There is no doubt in my mind that “in the beginning” God had a very definite view of marriage. In Genesis 2 the woman is taken out of the man’s side (as his equal). There is no mention of a marriage between Adam and Eve because, according to Adam, she was already “bone of my bones and flesh of my flesh” but, when Moses collated the patriarchal oral and written records into the book of Genesis around 1440 BC, he added the explanation, “That is why a man leaves his father and mother and is united to his wife, and they become one flesh” (Genesis 2:24).
Almost 1,500 years later, when asked about divorce, Jesus reaffirmed God’s original plan for marriage, “that from the beginning the Creator ‘made them male and female’ and said, ‘For this reason a man will leave his father and mother and be united to his wife, and the two will become one flesh’?”
That being said, it’s important to realise that throughout the Bible marriage is not viewed as an unchanging institution but rather as different arrangements that changed over the centuries. For example, primitive peoples like Abraham (2000 BC or older) were endogamous. That is, they married within their own specific ethnic group. Abraham married his half-sister and together became the parents of an entire nation that eventually gave the Messiah to the world.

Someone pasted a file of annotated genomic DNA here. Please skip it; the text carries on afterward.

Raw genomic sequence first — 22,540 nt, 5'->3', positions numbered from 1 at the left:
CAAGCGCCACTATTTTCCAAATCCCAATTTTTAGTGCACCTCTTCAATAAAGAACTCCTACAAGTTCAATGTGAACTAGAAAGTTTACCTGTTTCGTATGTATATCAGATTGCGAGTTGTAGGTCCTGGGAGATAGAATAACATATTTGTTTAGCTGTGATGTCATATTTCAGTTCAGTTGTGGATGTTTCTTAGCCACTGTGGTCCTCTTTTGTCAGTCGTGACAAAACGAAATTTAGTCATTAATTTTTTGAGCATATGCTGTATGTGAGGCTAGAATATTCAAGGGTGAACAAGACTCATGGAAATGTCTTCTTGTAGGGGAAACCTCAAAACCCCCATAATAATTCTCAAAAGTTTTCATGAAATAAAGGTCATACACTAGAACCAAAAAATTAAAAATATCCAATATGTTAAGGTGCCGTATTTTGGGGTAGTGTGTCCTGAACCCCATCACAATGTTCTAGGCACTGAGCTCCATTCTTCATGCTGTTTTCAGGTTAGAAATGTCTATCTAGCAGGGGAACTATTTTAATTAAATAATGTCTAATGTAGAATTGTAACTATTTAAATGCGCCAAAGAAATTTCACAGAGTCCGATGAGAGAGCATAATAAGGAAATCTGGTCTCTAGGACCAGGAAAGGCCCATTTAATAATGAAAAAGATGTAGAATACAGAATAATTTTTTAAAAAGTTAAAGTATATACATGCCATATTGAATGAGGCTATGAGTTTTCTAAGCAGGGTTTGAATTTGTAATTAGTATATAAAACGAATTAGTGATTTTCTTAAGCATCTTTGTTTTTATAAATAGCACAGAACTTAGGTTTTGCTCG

Other families were polygamous like King David who had at least eight wives. When he committed adultery with Bathsheba, God spoke to David through Nathan the prophet saying, “I also gave you your master’s house and your master’s wives into your care, and I gave you the house of Israel and Judah; and if that had been too little, I would have added to you many more things like these!” (2 Samuel 12:8) – by implication, more stuff and more wives!
Pastor Ken Wilson in his book, A Letter To My Congregation, writes “For the entire biblical period, family elders, often for economic reasons, selected marriage partners for their children. Today, this might be viewed as inconsistent with the consent necessary for legitimate marriage. The practice of “child marriage” was allowed in the biblical era. It was common for older men to marry younger women, including minors by today’s standards (Joseph and Mary may have been such a couple). Today, this would be regarded as criminal abuse. During and after the biblical era women were regarded as property. This perspective is reflected in some biblical texts. Today, this would be considered slavery rather than marriage.”